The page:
immediately across the run to his left flank, but finding that it would be easier to attain his right flank, I immediately returned and marched rapidly towards the heaviest fire. As I approached the ground General Jackson, whose brigade was then engaged, sent me word to protect his flanks, but particularly his left flank. I divided the regiment, giving Major Swamp half (I had but 300 men for duty), and with the remainder hurried up to Jackson's left, leaving his right to Swan. Entering a skirt of woods, I received intelligence that the enemy was rapidly outflanking us. I hastened forward through several fences just as a regiment dressed in red was running in disorder towards a skirt of woods where the fire had been heaviest. I took them to be ours, and exclaimed with all my might: "Don't run, boys; we are here." They paid very little attention to this appeal. When passing in column of twos through a narrow gap to gain the same field and very close to them I saw in their hands the U. S. flag. I ordered the charge, which was handsomely done, stopping their flank movement and checking the advance upon Jackson. I rallied again for another charge, as only a portion of my command was in the first, owing to the difficulty of closing up; but finding the enemy had gained the woods to my right and front, leaving no ground for charging, I retired to the next field to give them another dash if they penetrated beyond the woods, which, however, they did not attempt.
In this encounter the enemy's line, or rather column, was broken and many killed. Captain Carter's company, on which the heaviest of the action fell, lost 9 men killed or mortally wounded, and-wounded, and 18 horses killed. Captain Carter's horse was shot dead as he was gallantly leading his company in to the enemy.
Of the gallantry of those engaged I cannot speak in too high terms. The regiment charged was the Fire Zouaves, and I am informed by prisoners subsequently taken that their repulse by the cavalry began the panic so fearful afterwards in the enemy's ranks.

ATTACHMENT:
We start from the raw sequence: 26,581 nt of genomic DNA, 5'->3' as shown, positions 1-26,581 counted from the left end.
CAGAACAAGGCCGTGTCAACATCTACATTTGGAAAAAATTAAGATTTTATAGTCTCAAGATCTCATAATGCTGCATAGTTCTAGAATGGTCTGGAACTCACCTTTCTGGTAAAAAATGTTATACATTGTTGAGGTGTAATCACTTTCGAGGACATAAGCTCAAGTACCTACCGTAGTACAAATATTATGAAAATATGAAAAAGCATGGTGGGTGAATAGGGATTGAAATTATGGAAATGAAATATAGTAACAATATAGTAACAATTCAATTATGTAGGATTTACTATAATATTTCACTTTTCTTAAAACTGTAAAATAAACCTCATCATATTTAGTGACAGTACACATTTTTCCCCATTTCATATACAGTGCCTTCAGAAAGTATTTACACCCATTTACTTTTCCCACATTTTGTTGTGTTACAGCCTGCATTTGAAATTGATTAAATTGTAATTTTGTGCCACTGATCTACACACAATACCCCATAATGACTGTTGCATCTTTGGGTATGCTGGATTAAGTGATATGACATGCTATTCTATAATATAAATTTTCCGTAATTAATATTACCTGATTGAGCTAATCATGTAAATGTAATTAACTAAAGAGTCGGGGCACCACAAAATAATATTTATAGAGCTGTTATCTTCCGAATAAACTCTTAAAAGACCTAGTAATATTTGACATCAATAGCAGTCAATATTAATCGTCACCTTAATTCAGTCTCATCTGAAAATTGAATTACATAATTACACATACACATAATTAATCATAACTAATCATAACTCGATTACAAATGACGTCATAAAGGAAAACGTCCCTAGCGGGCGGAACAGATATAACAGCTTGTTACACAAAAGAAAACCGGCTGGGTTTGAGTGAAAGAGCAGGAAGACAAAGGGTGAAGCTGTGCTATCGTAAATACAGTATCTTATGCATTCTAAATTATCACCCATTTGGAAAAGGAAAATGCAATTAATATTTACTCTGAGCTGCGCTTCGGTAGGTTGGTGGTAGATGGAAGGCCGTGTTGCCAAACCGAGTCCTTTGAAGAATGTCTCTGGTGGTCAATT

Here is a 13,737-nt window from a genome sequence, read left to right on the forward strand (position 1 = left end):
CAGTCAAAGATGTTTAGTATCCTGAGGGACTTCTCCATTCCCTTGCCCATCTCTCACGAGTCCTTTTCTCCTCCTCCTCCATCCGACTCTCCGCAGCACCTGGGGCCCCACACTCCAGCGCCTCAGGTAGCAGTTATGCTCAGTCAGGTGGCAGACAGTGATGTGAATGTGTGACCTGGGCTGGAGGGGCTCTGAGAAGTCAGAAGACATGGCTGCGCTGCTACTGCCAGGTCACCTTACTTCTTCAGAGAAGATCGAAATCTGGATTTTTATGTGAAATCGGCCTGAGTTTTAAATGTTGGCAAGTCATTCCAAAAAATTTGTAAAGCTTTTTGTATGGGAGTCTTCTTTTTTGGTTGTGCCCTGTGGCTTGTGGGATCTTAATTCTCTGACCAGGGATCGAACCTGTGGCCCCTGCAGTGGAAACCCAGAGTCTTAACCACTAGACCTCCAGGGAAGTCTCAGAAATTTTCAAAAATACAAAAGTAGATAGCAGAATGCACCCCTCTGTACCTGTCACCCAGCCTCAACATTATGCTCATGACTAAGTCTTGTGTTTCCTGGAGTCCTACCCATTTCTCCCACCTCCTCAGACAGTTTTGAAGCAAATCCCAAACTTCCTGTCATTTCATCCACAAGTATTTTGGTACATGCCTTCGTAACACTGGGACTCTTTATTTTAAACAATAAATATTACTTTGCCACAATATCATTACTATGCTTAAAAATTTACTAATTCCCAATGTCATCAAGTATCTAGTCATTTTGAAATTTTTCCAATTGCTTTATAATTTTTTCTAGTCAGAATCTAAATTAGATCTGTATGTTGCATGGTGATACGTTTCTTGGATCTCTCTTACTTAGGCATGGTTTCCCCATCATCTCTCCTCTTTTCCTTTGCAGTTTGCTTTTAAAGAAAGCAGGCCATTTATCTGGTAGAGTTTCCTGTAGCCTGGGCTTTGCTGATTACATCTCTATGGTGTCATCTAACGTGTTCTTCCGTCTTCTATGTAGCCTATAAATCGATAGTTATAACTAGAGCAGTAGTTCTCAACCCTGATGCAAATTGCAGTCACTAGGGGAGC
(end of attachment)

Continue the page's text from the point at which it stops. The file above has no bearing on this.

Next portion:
Just after the cavalry charge our re-enforcements arrived upon the field and formed rapidly on right into line. The first was Colonel Falkner's regiment (Mississippians), whose gallantry came under my own observation. As these re-enforcements formed I gradually moved off to the left, where I soon found myself joined by a battery, under the direction of Lieutenant Beckham, which my cavalry supported. This battery made great havoc in the enemy's ranks and finally put them in full retreat. The principal credit here was due to this battery; but having thrown forward vedettes far out on the eminences, the important information I was thus enabled to give the battery as to position and movements must have contributed greatly to its success, and here I may add that this information wa also sent back to the infantry, which was still far to our right, notifying what woods could be gained, &c.
The enemy being now in full retreat, I followed with the cavalry as rapidly as possible, but was so much encumbered with prisoners, whom I sent as fast as possible back to the infantry, that my command was soon too much reduced to encounter any odds, but I nevertheless followed our success until I reached a point twelve, miles from Manassas, when, by sending back so many detachments with prisoners, I had but a squad left. The rear of the enemy was protected by a squadron of cavalry and some artillery. We cut off a great many squads, many of whom fired upon us as we approached, and the artillery gave us a volley of grape. One man of ours was killed and another wounded at this point. I have no idea how many prisoners were taken.